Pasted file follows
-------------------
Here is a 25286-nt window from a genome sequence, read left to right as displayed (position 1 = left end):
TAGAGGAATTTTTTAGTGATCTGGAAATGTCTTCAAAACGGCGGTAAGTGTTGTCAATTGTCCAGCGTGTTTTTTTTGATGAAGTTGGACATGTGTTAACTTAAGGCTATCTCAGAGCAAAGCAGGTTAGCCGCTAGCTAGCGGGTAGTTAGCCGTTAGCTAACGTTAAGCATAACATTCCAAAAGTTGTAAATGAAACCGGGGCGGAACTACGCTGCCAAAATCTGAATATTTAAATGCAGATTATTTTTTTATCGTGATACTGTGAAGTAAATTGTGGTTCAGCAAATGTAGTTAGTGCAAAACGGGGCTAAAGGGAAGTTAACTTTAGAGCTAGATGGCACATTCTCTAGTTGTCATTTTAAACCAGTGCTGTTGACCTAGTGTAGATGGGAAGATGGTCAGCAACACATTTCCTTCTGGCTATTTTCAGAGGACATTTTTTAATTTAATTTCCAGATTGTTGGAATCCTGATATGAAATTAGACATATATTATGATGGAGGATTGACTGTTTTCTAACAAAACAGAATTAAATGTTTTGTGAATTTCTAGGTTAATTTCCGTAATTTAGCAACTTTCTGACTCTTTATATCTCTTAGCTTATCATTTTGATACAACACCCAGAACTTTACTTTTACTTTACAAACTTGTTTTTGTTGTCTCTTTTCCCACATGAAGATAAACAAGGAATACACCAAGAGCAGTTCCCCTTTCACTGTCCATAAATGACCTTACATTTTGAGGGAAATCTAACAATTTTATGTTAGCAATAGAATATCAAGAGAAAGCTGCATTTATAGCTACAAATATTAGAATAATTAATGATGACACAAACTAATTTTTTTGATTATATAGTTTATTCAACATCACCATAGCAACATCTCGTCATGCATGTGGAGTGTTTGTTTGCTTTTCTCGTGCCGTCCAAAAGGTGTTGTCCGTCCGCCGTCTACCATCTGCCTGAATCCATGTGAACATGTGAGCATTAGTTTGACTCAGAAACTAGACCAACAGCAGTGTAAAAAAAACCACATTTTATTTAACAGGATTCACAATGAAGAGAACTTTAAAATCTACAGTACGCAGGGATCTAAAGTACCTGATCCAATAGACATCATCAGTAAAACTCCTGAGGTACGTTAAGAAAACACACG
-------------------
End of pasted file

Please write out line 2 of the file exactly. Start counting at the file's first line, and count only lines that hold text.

TAGAGGAATTTTTTAGTGATCTGGAAATGTCTTCAAAACGGCGGTAAGTGTTGTCAATTGTCCAGCGTGTTTTTTTTGATGAAGTTGGACATGTGTTAACTTAAGGCTATCTCAGAGCAAAGCAGGTTAGCCGCTAGCTAGCGGGTAGTTAGCCGTTAGCTAACGTTAAGCATAACATTCCAAAAGTTGTAAATGAAACCGGGGCGGAACTACGCTGCCAAAATCTGAATATTTAAATGCAGATTATTTTTTTATCGTGATACTGTGAAGTAAATTGTGGTTCAGCAAATGTAGTTAGTGCAAAACGGGGCTAAAGGGAAGTTAACTTTAGAGCTAGATGGCACATTCTCTAGTTGTCATTTTAAACCAGTGCTGTTGACCTAGTGTAGATGGGAAGATGGTCAGCAACACATTTCCTTCTGGCTATTTTCAGAGGACATTTTTTAATTTAATTTCCAGATTGTTGGAATCCTGATATGAAATTAGACATATATTATGATGGAGGATTGACTGTTTTCTAACAAAACAGAATTAAATGTTTTGTGAATTTCTAGGTTAATTTCCGTAATTTAGCAACTTTCTGACTCTTTATATCTCTTAGCTTATCATTTTGATACAACACCCAGAACTTTACTTTTACTTTACAAACTTGTTTTTGTTGTCTCTTTTCCCACATGAAGATAAACAAGGAATACACCAAGAGCAGTTCCCCTTTCACTGTCCATAAATGACCTTACATTTTGAGGGAAATCTAACAATTTTATGTTAGCAATAGAATATCAAGAGAAAGCTGCATTTATAGCTACAAATATTAGAATAATTAATGATGACACAAACTAATTTTTTTGATTATATAGTTTATTCAACATCACCATAGCAACATCTCGTCATGCATGTGGAGTGTTTGTTTGCTTTTCTCGTGCCGTCCAAAAGGTGTTGTCCGTCCGCCGTCTACCATCTGCCTGAATCCATGTGAACATGTGAGCATTAGTTTGACTCAGAAACTAGACCAACAGCAGTGTAAAAAAAACCACATTTTATTTAACAGGATTCACAATGAAGAGAACTTTAAAATCTACAGTACGCAGGGATCTAAAGTACCTGATCCAATAGACATCATCAGTAAAACTCCTGAGGTACGTTAAGAAAACACACG